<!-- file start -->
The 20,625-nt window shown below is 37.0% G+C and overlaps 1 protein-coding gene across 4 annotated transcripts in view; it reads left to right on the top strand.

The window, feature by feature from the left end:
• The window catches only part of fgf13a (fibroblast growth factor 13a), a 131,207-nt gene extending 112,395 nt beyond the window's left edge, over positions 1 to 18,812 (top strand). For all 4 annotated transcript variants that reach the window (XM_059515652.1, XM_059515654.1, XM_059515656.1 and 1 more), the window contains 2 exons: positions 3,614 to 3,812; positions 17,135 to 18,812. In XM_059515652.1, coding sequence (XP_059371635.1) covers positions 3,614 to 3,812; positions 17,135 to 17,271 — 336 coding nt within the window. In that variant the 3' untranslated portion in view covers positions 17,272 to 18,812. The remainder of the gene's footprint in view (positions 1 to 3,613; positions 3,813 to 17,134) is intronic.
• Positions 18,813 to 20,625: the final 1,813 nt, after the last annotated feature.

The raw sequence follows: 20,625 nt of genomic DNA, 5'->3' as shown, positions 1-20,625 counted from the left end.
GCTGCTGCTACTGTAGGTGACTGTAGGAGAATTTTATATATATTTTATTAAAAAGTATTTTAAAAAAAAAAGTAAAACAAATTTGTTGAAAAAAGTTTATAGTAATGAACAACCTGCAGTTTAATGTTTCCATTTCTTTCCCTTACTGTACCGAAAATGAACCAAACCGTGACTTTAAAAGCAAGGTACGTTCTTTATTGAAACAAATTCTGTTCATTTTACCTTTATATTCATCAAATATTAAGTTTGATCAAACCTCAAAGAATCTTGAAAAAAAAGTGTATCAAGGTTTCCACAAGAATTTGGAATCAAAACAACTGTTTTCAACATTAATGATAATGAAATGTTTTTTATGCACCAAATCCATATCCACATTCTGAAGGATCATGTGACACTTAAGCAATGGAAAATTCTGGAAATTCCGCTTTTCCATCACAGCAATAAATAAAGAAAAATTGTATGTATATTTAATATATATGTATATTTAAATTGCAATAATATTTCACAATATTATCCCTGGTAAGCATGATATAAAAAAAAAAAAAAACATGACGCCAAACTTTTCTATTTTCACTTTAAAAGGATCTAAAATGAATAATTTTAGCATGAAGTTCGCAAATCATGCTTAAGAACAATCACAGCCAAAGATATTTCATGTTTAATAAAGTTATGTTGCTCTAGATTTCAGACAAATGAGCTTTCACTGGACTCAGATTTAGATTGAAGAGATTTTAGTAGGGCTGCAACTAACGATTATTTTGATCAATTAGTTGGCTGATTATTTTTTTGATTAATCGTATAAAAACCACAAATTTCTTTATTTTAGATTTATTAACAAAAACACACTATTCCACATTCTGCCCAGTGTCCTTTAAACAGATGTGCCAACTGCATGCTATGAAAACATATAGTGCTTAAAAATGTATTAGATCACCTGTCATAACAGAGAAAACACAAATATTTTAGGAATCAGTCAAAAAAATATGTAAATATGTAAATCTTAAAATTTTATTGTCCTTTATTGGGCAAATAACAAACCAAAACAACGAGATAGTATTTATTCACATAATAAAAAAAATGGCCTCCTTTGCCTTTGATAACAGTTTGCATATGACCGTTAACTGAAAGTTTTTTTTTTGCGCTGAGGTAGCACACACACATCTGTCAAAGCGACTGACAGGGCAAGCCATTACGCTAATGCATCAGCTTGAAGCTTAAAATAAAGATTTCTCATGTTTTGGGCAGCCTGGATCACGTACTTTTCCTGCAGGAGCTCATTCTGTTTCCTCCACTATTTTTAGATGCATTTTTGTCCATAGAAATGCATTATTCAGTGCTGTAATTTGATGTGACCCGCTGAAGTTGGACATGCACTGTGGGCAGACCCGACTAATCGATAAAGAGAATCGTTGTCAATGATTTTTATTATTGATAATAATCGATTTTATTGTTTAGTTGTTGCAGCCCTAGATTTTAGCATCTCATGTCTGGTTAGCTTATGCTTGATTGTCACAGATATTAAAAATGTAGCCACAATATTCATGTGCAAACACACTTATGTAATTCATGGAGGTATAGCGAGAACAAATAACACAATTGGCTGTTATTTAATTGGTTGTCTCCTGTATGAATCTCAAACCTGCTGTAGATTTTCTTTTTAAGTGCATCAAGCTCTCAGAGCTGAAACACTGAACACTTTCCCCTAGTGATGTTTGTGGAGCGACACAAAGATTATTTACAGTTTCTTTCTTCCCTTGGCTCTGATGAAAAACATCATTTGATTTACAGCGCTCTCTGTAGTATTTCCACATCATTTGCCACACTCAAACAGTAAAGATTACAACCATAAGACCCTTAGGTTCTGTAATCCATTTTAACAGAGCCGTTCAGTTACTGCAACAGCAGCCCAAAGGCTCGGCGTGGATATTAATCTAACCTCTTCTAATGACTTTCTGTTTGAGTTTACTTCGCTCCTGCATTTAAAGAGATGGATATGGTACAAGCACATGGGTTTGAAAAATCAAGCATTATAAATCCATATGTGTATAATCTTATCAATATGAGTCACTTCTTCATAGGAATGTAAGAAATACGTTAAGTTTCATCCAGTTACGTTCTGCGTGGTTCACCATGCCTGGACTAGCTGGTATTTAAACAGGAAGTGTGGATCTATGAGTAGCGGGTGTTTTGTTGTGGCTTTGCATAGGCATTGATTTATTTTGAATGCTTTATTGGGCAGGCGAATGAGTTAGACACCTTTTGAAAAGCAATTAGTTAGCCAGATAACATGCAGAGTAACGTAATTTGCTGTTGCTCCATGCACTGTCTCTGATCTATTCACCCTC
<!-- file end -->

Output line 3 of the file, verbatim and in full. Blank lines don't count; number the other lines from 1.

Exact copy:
• The window catches only part of fgf13a (fibroblast growth factor 13a), a 131,207-nt gene extending 112,395 nt beyond the window's left edge, over positions 1 to 18,812 (top strand). For all 4 annotated transcript variants that reach the window (XM_059515652.1, XM_059515654.1, XM_059515656.1 and 1 more), the window contains 2 exons: positions 3,614 to 3,812; positions 17,135 to 18,812. In XM_059515652.1, coding sequence (XP_059371635.1) covers positions 3,614 to 3,812; positions 17,135 to 17,271 — 336 coding nt within the window. In that variant the 3' untranslated portion in view covers positions 17,272 to 18,812. The remainder of the gene's footprint in view (positions 1 to 3,613; positions 3,813 to 17,134) is intronic.